Adrenoleukodystrophy (ALD) is a rare X-linked disorder of peroxisomal oxidation due to mutations in ABCD1. It is a progressive condition with a variable clinical spectrum that includes primary adrenal insufficiency, myelopathy, and cerebral ALD. Adrenal insufficiency affects over 80% of ALD patients. Cerebral ALD affects one-third of boys under the age of 12 and progresses to total disability and death without treatment. Hematopoietic stem cell transplantation (HSCT) remains the only disease-modifying therapy if completed in the early stages of cerebral ALD, but it does not affect the course of adrenal insufficiency. It has significant associated morbidity and mortality. A recent gene therapy clinical trial for ALD reported short-term MRI and neurological outcomes comparable to historical patients treated with HSCT without the associated adverse side effects. In addition, over a dozen states have started newborn screening (NBS) for ALD, with the number of states expecting to double in 2020. Genetic testing of NBS-positive neonates has identified novel variants of unknown significance, providing further opportunity for genetic characterization but also uncertainty in the monitoring and therapy of subclinical and/or mild adrenal insufficiency or cerebral involvement. As more individuals with ALD are identified at birth, it remains uncertain if availability of matched donors, transplant (and, potentially, gene therapy) centers, and specialists may affect the timely treatment of these individuals. As these promising gene therapy trials and NBS transform the clinical management and outcomes of ALD, there will be an increasing need for the endocrine management of presymptomatic and subclinical adrenal insufficiency. (Endocrine Reviews 41: 1 - 17, 2020).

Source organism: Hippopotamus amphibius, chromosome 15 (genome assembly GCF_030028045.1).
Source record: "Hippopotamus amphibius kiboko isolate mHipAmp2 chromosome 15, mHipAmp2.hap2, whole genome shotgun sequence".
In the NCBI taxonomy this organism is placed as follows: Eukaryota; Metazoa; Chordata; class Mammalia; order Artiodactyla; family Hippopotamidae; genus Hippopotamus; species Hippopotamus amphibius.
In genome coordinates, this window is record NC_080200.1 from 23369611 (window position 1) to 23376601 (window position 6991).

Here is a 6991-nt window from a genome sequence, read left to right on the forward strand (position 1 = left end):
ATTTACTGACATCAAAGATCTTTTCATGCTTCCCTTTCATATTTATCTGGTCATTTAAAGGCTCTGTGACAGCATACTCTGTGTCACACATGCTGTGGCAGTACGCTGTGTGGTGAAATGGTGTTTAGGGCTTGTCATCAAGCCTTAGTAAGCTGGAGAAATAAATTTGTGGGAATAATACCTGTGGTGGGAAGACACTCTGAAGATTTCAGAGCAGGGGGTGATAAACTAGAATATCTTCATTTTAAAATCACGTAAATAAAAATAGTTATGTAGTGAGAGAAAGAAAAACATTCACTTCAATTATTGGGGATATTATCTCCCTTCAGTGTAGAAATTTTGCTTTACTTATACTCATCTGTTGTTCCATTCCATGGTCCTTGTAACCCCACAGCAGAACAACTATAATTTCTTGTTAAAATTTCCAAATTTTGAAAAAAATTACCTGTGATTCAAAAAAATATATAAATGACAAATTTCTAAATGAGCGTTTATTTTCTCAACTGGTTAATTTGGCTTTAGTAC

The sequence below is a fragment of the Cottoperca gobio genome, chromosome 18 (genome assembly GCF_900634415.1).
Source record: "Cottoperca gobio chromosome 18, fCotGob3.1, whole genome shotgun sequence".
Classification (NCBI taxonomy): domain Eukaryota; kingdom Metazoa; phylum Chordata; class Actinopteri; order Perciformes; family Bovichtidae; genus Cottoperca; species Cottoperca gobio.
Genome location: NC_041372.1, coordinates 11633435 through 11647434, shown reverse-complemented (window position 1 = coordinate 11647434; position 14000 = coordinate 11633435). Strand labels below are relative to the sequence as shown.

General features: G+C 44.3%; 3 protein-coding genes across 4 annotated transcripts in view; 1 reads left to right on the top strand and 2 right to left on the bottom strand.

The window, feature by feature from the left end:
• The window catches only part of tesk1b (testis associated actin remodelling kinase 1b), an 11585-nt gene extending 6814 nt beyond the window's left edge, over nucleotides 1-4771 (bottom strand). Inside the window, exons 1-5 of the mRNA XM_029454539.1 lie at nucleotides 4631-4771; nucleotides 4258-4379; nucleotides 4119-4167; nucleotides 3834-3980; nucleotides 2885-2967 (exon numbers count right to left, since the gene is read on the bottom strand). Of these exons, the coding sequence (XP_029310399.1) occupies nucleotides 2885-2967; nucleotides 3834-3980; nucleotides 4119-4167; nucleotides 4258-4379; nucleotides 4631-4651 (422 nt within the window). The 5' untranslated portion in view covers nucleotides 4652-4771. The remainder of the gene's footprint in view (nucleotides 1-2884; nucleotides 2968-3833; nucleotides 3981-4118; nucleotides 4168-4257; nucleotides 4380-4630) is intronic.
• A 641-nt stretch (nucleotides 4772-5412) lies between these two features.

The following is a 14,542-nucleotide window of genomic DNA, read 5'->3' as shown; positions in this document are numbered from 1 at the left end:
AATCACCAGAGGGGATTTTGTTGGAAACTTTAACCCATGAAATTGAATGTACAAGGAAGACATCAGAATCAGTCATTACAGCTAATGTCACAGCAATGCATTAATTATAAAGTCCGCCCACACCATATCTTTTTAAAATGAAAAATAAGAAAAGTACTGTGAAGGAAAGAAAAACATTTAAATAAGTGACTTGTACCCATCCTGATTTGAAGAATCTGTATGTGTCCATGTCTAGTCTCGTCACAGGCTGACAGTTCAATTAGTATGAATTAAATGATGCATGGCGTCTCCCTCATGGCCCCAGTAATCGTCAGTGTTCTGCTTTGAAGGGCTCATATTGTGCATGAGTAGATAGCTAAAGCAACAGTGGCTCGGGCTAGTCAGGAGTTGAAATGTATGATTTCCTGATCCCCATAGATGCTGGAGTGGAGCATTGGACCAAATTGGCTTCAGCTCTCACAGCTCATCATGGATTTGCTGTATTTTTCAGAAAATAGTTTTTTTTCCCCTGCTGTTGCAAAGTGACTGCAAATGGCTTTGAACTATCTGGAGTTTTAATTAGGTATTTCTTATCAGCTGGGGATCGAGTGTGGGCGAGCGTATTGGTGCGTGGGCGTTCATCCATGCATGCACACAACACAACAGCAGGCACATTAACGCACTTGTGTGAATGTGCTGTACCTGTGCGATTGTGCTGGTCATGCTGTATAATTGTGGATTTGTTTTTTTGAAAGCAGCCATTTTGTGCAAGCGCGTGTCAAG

Keywords: adrenoleukodystrophy; gene therapy; hematopoietic stem cell transplant; newborn screening.
© Endocrine Society 2020. All rights reserved. For permissions, please e-mail: email@example.com.